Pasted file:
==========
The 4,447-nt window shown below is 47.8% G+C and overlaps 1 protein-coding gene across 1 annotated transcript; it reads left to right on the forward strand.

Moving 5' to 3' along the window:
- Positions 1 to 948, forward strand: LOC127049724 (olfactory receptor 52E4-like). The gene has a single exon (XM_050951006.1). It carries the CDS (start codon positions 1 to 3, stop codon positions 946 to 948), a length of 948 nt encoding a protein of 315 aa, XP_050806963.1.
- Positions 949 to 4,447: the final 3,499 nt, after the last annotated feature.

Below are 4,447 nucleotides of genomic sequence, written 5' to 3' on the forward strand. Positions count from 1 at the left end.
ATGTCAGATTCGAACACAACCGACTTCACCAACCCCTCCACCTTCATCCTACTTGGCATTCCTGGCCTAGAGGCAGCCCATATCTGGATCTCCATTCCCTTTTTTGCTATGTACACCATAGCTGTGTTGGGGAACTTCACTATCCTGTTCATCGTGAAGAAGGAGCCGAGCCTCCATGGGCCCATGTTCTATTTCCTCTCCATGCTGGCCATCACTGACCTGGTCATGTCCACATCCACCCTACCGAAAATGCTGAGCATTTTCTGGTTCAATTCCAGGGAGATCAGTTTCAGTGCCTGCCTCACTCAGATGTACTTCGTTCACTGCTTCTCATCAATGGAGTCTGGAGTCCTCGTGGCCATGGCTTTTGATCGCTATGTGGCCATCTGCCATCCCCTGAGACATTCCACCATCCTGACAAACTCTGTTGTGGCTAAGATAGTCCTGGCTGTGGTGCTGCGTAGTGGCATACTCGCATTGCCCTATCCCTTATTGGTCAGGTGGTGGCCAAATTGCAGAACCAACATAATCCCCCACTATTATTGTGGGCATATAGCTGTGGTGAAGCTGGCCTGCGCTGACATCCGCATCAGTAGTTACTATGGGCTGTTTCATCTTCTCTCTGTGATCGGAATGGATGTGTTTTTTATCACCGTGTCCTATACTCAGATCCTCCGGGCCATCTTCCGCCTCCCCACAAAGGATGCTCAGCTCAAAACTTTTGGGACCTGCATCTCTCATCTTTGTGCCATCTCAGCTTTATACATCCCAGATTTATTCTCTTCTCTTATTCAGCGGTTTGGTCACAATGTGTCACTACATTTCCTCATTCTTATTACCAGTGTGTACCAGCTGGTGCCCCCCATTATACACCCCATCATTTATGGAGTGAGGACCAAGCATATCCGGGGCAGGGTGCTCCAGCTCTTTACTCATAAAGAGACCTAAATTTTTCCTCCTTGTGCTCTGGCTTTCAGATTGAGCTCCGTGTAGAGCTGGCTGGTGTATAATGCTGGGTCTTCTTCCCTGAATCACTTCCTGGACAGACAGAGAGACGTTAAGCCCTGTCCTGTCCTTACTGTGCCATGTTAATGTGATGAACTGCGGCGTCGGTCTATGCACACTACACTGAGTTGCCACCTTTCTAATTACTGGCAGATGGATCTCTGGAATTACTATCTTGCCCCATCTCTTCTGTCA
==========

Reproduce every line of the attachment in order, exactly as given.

The 4,447-nt window shown below is 47.8% G+C and overlaps 1 protein-coding gene across 1 annotated transcript; it reads left to right on the forward strand.

Moving 5' to 3' along the window:
- Positions 1 to 948, forward strand: LOC127049724 (olfactory receptor 52E4-like). The gene has a single exon (XM_050951006.1). It carries the CDS (start codon positions 1 to 3, stop codon positions 946 to 948), a length of 948 nt encoding a protein of 315 aa, XP_050806963.1.
- Positions 949 to 4,447: the final 3,499 nt, after the last annotated feature.

Below are 4,447 nucleotides of genomic sequence, written 5' to 3' on the forward strand. Positions count from 1 at the left end.
ATGTCAGATTCGAACACAACCGACTTCACCAACCCCTCCACCTTCATCCTACTTGGCATTCCTGGCCTAGAGGCAGCCCATATCTGGATCTCCATTCCCTTTTTTGCTATGTACACCATAGCTGTGTTGGGGAACTTCACTATCCTGTTCATCGTGAAGAAGGAGCCGAGCCTCCATGGGCCCATGTTCTATTTCCTCTCCATGCTGGCCATCACTGACCTGGTCATGTCCACATCCACCCTACCGAAAATGCTGAGCATTTTCTGGTTCAATTCCAGGGAGATCAGTTTCAGTGCCTGCCTCACTCAGATGTACTTCGTTCACTGCTTCTCATCAATGGAGTCTGGAGTCCTCGTGGCCATGGCTTTTGATCGCTATGTGGCCATCTGCCATCCCCTGAGACATTCCACCATCCTGACAAACTCTGTTGTGGCTAAGATAGTCCTGGCTGTGGTGCTGCGTAGTGGCATACTCGCATTGCCCTATCCCTTATTGGTCAGGTGGTGGCCAAATTGCAGAACCAACATAATCCCCCACTATTATTGTGGGCATATAGCTGTGGTGAAGCTGGCCTGCGCTGACATCCGCATCAGTAGTTACTATGGGCTGTTTCATCTTCTCTCTGTGATCGGAATGGATGTGTTTTTTATCACCGTGTCCTATACTCAGATCCTCCGGGCCATCTTCCGCCTCCCCACAAAGGATGCTCAGCTCAAAACTTTTGGGACCTGCATCTCTCATCTTTGTGCCATCTCAGCTTTATACATCCCAGATTTATTCTCTTCTCTTATTCAGCGGTTTGGTCACAATGTGTCACTACATTTCCTCATTCTTATTACCAGTGTGTACCAGCTGGTGCCCCCCATTATACACCCCATCATTTATGGAGTGAGGACCAAGCATATCCGGGGCAGGGTGCTCCAGCTCTTTACTCATAAAGAGACCTAAATTTTTCCTCCTTGTGCTCTGGCTTTCAGATTGAGCTCCGTGTAGAGCTGGCTGGTGTATAATGCTGGGTCTTCTTCCCTGAATCACTTCCTGGACAGACAGAGAGACGTTAAGCCCTGTCCTGTCCTTACTGTGCCATGTTAATGTGATGAACTGCGGCGTCGGTCTATGCACACTACACTGAGTTGCCACCTTTCTAATTACTGGCAGATGGATCTCTGGAATTACTATCTTGCCCCATCTCTTCTGTCA